In an article in the Times of London, the new president of the British Museum says that they are open to lend the “Elgin Marbles” to Greece.
George Osborne, Cameron’s former finance minister, took over as president of the British Museum last month.
According to ERT, his current article entitled “It is fair to be proud of the British Museum”, is his first public intervention on the role of the Museum in modern times.
After discussing at length the current issues of “awakening” and the removal of monuments related to the slave trade in Britain, the former finance minister defends the British Museum as a link between world cultures.
“Certainly there are those who question our right to exist,” Osborne writes, “they did it in 1753 and they do it again in 2021.”
“Of course, there are those who demand the return of objects that they think we have no right to keep. This is not new either. Lord Byron thought that Elgin marbles should be returned to the Parthenon. Our answer is no.”
The new president of the Museum proposes the borrowing of the Parthenon Sculptures in Greece with the corresponding guarantees for their safe preservation and their return.
“We are open to lending our artwork wherever they can take care of it and ensure their safe return – something we do every year, including in Greece.”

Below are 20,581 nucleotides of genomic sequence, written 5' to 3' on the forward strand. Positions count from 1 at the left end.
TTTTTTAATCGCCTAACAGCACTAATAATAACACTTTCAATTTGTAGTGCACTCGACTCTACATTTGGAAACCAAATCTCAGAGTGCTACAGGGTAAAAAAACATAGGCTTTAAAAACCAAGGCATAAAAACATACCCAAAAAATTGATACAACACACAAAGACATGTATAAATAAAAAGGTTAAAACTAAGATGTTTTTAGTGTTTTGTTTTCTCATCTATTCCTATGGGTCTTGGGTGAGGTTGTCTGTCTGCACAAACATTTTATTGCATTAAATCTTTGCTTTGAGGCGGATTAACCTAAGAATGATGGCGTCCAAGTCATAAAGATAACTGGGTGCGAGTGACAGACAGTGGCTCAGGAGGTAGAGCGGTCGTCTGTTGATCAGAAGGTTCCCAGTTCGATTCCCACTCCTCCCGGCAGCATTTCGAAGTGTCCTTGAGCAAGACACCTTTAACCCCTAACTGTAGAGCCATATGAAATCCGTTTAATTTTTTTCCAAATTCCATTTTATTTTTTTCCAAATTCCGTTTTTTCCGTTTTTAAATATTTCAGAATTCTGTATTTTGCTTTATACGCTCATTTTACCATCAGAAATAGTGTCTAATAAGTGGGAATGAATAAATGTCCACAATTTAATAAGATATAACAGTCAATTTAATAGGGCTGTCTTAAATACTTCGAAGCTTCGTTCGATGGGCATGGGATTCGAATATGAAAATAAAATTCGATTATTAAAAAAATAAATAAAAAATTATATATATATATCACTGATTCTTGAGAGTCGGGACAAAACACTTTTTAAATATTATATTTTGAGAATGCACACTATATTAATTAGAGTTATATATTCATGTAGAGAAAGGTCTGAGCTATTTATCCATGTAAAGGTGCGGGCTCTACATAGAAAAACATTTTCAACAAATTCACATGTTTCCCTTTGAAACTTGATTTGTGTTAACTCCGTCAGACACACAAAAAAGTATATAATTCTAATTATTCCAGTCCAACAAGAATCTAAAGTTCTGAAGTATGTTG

Mr. Osborne does not even speak of “Parthenon Sculptures”, but uses the term by which they became known when Lord Elgin forcibly removed them from the Parthenon, and sold them to Britain to pay off his debts.
However, Mr. Osborne writes at the end that they should not be “ashamed nor defended”, and concludes his argument with the outdated argument: “we remain one of the very few places on earth where you can see the great cultures of the world side by side ”.
George Osborne’s intervention comes after Greek Prime Minister Kyriakos Mitsotakis’s visit to London last month, where he called for the repatriation of the Parthenon Sculptures by Boris Johnson.
Source From: Capital